Compensation claims for disrepair against landlord

If your landlord has failed to carry out essential repairs to your home within a reasonable time frame, you may be entitled to claim compensation.

How do I claim compensation?

Claiming compensation can be a lengthy and complicated process, and you'll need to get a solicitor to help you. Your solicitor will collect evidence to back up your claims, such as:

  • photographs of damage to carpets, curtains and other larger items

  • receipts for anything you've had to replace

  • medical reports, if the disrepair has damaged your health

  • architect or surveyor's reports

  • a report from the council's environmental health department.

You'll also have to prove that your landlord was aware of the repair problem. For example, you'll need to produce copies of letters you've written to them.

What can I claim compensation for?

You can claim compensation in three main areas:

  • damage to your property

  • damage to your health

  • inconvenience.

You may also be able to claim an abatement of rent.

Damage to your property

If your property or the property of anyone else in your household is damaged or destroyed because of your landlord's failure to carry out repairs, you can claim compensation. For example, you may want to claim compensation for clothing, bedding and curtains that have been spoilt by dampness and mould, or carpets and furniture damaged by water leaking from burst pipes your landlord hasn't fixed.

You can also claim compensation for property damaged while repair work was being carried out.

How much can I claim?

You can claim the amount of money it will cost you to replace the property damaged or destroyed. This may only be the second hand value of the goods, unless it won't be possible to buy second hand replacements.

How do I support my claim?

Try to collect as much evidence of the damage as possible. Don't throw away spoilt items such as mouldy clothes or bedding - it may be helpful to your case if you can produce them in court. You should also take photos of any damaged goods, and keep receipts to show that things have had to be replaced. If you still have the receipts for any of the damaged property, these will help show how much it was worth.

Damage to health

You can also claim compensation if you or anyone else in your household (such as your children) are injured or made ill as a result of the landlord's failure to carry out repair work. You must be able to show a clear link between the ill health and the disrepair in your home.

How much can I claim?

The amount of damages you can claim will depend on the severity of the illness. For example, if you've been unable to work as a result of ill health or injury caused by disrepair, you may be able to claim for loss of earnings and for any extra care you've needed.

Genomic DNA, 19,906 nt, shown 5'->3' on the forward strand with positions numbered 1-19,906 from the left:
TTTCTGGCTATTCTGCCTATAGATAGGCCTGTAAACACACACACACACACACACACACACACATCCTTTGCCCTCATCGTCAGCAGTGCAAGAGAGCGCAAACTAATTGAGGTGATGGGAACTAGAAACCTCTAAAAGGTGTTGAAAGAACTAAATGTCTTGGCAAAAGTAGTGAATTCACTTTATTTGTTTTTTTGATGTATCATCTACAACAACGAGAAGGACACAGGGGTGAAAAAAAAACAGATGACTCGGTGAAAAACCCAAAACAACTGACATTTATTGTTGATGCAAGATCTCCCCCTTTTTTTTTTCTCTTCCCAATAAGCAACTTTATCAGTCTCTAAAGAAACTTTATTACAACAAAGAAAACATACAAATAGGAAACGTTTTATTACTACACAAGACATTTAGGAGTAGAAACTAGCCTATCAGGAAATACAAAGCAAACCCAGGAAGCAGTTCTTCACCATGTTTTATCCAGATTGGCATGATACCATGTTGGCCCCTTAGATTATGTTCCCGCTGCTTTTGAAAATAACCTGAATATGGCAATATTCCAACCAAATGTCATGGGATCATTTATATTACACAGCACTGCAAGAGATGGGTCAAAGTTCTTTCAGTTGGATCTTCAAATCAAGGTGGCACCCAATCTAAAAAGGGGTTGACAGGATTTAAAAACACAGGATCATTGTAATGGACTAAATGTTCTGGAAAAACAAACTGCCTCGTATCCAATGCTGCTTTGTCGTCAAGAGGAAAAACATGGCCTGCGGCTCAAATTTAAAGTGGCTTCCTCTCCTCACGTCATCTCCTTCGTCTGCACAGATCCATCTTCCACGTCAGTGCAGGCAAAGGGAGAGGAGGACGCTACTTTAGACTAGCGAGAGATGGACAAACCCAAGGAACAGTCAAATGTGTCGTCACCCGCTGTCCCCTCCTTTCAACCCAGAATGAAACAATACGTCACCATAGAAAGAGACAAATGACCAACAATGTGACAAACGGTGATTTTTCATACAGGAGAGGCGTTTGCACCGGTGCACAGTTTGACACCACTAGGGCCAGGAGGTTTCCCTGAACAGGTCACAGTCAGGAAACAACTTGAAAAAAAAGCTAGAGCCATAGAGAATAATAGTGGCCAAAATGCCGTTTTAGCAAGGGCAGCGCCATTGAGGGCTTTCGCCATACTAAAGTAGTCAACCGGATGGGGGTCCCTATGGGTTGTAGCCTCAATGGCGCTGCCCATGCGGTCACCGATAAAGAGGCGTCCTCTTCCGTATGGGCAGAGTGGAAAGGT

How do I support my claim?

You'll have to prove to the court that the disrepair and the health problem are linked. This is known as causation. The disrepair doesn't have to be the only cause of the health problems, but it must be a contributing factor.


You are also entitled to claim compensation if you've suffered inconvenience as a result of the landlord's failure to repair your home. The amount awarded by the sheriff will depend on the level of disrepair and the effect that it has had on you.

Only the tenant can claim for inconvenience.

Abatement of rent

If you have not been able to use part or all of your home because of disrepair, you should be entitled to an abatement (a reduction or refund) of rent. How much of the rent is abated will depend on how much of your home is uninhabitable: if no part of the house is inhabitable 100 per cent of the rent may be abated, if only part of the house is unusable then the rent will be reduced proportionally.

Abatement of rent is often claimed under the heading of 'inconvenience', but you can claim both, provided that the inconvenience is something other than the fact that you haven't been able to use part of the property.

Where can I get help and advice?

If you want to claim compensation, it's best to talk to a solicitor or to an adviser at a Shelter Scotland advice centre, Citizens Advice or other local agency.

If you need to talk to someone, we’ll do our best to help. Get Help

Last updated: 5 February 2020

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